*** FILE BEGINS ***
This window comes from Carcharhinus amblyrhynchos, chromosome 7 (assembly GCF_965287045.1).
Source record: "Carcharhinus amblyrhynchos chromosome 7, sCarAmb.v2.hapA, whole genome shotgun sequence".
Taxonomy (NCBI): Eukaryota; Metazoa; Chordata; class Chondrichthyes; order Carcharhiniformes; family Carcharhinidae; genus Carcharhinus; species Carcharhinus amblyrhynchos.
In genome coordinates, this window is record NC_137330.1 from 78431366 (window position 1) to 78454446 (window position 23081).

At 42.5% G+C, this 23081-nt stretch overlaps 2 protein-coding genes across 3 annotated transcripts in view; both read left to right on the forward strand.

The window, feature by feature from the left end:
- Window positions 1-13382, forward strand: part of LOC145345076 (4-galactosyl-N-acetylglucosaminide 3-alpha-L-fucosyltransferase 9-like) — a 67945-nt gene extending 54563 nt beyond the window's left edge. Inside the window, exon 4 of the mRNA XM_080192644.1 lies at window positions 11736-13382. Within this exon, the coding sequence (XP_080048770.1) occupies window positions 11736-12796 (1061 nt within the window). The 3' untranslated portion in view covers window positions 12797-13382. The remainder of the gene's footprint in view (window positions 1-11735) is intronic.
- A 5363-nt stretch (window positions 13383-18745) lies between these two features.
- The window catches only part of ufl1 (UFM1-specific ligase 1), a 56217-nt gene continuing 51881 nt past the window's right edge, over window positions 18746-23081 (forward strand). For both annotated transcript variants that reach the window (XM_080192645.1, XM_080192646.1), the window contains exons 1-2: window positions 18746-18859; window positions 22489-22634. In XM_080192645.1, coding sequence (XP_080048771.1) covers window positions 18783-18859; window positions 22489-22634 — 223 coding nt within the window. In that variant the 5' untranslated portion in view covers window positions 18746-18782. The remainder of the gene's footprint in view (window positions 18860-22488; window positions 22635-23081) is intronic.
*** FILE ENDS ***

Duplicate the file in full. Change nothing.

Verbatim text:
This window comes from Carcharhinus amblyrhynchos, chromosome 7 (assembly GCF_965287045.1).
Source record: "Carcharhinus amblyrhynchos chromosome 7, sCarAmb.v2.hapA, whole genome shotgun sequence".
Taxonomy (NCBI): Eukaryota; Metazoa; Chordata; class Chondrichthyes; order Carcharhiniformes; family Carcharhinidae; genus Carcharhinus; species Carcharhinus amblyrhynchos.
In genome coordinates, this window is record NC_137330.1 from 78431366 (window position 1) to 78454446 (window position 23081).

At 42.5% G+C, this 23081-nt stretch overlaps 2 protein-coding genes across 3 annotated transcripts in view; both read left to right on the forward strand.

The window, feature by feature from the left end:
- Window positions 1-13382, forward strand: part of LOC145345076 (4-galactosyl-N-acetylglucosaminide 3-alpha-L-fucosyltransferase 9-like) — a 67945-nt gene extending 54563 nt beyond the window's left edge. Inside the window, exon 4 of the mRNA XM_080192644.1 lies at window positions 11736-13382. Within this exon, the coding sequence (XP_080048770.1) occupies window positions 11736-12796 (1061 nt within the window). The 3' untranslated portion in view covers window positions 12797-13382. The remainder of the gene's footprint in view (window positions 1-11735) is intronic.
- A 5363-nt stretch (window positions 13383-18745) lies between these two features.
- The window catches only part of ufl1 (UFM1-specific ligase 1), a 56217-nt gene continuing 51881 nt past the window's right edge, over window positions 18746-23081 (forward strand). For both annotated transcript variants that reach the window (XM_080192645.1, XM_080192646.1), the window contains exons 1-2: window positions 18746-18859; window positions 22489-22634. In XM_080192645.1, coding sequence (XP_080048771.1) covers window positions 18783-18859; window positions 22489-22634 — 223 coding nt within the window. In that variant the 5' untranslated portion in view covers window positions 18746-18782. The remainder of the gene's footprint in view (window positions 18860-22488; window positions 22635-23081) is intronic.